Four years ago, a recent transplant to the Bay Area, I am standing atop the Marin Headlands, gazing across the expanse of San Francisco Bay. By swiveling a little, I can see–right there–the vast Pacific.

Bay and ocean. The two seem part and parcel.

That’s how I grew up thinking of the Bay: as a snag in the California coastline, a finger of the Pacific reaching up under the Golden Gate. But when I started work at The Bay Institute, I learned that’s just half the story.

Fast forward a year. I am some 400 miles “upstream” from the Bay, visiting Mount Shasta. In a park on the edge of town, a sweet little stream springs out of the rocks. It’s tempting to take off my shoes and go wading, but it seems almost sacrilege. This relatively humble beginning, after all, is considered the headwaters of the mighty Sacramento, the largest river in California.

I settle instead for dipping my fingers. That touch sends a thrill through me, and it’s not just the shock of the cold water. It is the strange realization that, in a way, I am touching the Bay.

San Francisco Bay sits at the foot of a vast watershed that extends through the Delta to the great rivers of the Central Valley and their tributaries in the Southern Cascades and High Sierra. More than 40% of California’s land mass drains into the Bay, and where those freshwaters meet the salty water of the Pacific, they create a rich ecosystem known as an estuary–the largest on the West Coast of the Americas.

When we think of the Bay in these “big picture” terms, it becomes clear that the health of the Bay is intimately interwoven with the health of its watershed. But more on that in the weeks to come.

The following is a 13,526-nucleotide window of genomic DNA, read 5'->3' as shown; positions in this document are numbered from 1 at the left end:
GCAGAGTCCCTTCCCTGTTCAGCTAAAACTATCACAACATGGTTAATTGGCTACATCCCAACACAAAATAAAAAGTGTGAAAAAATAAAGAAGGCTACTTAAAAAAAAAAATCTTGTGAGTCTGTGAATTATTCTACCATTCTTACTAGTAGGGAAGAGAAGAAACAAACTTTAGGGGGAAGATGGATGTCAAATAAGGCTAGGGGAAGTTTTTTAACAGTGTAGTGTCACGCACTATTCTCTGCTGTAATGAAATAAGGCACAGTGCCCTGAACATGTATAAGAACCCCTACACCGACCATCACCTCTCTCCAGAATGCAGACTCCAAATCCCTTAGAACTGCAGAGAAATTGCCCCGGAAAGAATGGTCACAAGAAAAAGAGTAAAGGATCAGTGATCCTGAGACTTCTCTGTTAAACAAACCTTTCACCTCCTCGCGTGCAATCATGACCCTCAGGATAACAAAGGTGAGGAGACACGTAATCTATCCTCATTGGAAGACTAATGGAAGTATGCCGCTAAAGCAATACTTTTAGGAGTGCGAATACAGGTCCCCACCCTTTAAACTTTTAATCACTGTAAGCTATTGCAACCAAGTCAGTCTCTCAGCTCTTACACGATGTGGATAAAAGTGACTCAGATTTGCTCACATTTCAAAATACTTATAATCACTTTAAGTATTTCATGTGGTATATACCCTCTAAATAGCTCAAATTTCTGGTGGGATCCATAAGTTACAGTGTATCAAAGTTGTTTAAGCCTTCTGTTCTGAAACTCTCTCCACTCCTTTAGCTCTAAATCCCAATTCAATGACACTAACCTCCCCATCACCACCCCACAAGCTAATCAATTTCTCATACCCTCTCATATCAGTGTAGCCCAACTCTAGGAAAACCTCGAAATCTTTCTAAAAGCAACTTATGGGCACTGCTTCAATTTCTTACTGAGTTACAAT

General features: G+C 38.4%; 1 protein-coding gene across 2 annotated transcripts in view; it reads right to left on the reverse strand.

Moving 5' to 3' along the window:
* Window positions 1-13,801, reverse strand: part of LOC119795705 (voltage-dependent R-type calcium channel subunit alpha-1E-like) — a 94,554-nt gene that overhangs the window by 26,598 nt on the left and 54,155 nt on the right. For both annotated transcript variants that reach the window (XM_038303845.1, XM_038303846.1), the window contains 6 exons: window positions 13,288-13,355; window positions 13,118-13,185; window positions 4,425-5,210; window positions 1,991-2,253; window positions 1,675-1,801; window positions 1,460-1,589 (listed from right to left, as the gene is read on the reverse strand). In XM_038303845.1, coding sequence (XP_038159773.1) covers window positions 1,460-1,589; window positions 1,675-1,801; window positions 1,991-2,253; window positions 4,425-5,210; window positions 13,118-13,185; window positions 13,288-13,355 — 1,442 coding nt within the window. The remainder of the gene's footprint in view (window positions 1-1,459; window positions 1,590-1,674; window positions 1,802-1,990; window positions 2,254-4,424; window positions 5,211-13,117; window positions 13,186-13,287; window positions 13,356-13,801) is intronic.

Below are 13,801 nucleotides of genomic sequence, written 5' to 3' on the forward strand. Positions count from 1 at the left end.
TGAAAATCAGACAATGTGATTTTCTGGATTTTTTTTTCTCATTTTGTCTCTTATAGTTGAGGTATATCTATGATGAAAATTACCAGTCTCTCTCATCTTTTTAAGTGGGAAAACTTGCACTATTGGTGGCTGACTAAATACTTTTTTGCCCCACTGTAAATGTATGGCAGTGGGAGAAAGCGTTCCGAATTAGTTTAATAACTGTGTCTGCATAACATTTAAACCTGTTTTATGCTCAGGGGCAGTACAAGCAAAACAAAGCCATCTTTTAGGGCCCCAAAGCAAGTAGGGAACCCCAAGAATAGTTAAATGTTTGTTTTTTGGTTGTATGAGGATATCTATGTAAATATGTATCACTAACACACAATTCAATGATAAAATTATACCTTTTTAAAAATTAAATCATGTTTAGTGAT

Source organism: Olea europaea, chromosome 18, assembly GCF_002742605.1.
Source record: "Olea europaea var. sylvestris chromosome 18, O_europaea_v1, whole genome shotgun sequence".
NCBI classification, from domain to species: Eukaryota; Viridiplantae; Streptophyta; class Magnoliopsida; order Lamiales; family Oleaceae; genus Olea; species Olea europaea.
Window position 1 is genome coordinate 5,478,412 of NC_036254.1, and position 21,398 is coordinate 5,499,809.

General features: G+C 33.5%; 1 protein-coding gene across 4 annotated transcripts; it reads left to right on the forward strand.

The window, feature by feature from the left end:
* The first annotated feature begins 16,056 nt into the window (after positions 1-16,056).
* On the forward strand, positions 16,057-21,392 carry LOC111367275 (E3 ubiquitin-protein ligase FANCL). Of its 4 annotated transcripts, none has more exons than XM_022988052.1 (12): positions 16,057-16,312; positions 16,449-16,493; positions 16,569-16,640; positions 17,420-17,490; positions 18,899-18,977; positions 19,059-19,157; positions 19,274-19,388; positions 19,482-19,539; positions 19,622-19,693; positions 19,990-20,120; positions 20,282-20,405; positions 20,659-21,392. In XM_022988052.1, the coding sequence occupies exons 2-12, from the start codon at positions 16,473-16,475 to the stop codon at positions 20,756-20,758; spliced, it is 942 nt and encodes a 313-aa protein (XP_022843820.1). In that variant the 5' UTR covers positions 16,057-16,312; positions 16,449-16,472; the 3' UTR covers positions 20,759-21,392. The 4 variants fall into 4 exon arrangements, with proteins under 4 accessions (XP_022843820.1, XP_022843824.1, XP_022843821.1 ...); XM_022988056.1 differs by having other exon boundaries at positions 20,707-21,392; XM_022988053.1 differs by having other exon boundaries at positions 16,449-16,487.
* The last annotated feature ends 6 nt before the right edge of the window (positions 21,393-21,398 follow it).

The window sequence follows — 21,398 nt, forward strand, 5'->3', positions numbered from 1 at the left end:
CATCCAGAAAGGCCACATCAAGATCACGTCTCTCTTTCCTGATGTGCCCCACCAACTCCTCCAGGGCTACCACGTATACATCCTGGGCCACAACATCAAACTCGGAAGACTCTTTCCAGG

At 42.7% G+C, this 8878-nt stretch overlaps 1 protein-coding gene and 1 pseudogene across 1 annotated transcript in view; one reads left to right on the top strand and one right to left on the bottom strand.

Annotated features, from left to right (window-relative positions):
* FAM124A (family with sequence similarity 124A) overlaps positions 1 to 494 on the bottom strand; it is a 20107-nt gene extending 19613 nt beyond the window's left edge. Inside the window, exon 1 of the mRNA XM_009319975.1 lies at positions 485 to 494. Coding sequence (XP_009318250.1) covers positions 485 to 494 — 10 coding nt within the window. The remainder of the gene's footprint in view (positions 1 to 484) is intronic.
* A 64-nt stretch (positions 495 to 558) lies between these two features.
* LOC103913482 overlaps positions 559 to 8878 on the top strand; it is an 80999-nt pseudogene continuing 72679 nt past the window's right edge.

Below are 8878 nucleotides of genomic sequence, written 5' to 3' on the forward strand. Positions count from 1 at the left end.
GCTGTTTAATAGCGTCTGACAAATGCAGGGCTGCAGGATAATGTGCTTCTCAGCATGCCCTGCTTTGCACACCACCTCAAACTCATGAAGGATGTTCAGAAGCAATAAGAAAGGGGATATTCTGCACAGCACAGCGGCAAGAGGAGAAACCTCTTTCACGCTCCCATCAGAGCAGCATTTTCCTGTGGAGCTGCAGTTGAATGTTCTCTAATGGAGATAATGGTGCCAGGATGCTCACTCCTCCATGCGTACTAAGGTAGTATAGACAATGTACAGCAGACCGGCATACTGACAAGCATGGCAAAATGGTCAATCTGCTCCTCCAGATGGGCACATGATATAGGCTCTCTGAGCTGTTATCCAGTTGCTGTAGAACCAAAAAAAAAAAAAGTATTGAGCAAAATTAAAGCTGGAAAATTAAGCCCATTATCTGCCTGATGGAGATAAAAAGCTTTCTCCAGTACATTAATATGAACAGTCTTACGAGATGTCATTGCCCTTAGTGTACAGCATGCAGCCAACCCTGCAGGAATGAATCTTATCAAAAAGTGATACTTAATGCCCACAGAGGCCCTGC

Headwaters

Starting a “Bay blog” feels a little like trickling out of those rocks near Mt. Shasta. All of a sudden you are out in the daylight, for all to see. You have a vague sense of where you are headed, but little inkling yet of all the twists and turns, dams and diversions you will encounter on the journey.

Along the way, we’ll no doubt talk with Bay Institute scientists, water policy experts, and educators to find out what is happening around the Bay and its watershed. We’ll learn about some of the major threats to the Bay, including development, invasive species, and massive diversions of the freshwater flows that feed the Bay.

We’ll meet some of the unique, endangered species—such as the delta smelt and California freshwater shrimp—that call the region home. And we’ll hear about inspiring environmental restoration efforts large and small, from kids restoring local creeks piece by piece to one of the largest river restoration projects ever attempted.

Ann Dickinson is Communications Manager for The Bay Institute (www.bay.org), a nonprofit research, education, and advocacy organization dedicated to protecting and restoring San Francisco Bay and its watershed, “from the Sierra to the sea.”

Something Salty, Something Sweet 6 July,2011Ann Dickinson

Author

Ann Dickinson

Before moving to California almost five years ago, Ann served as Sally Brown Fellow in Environmental Literature at the University of Virginia, where she taught undergraduate seminars on literature and the environment and coordinated an ongoing reading series featuring nationally prominent nature writers. Prior to that, she spent a year as a research assistant at the Smithsonian Tropical Research Institute's field station on Barro Colorado Island, Panama, studying how young leaves defend themselves against herbivores.

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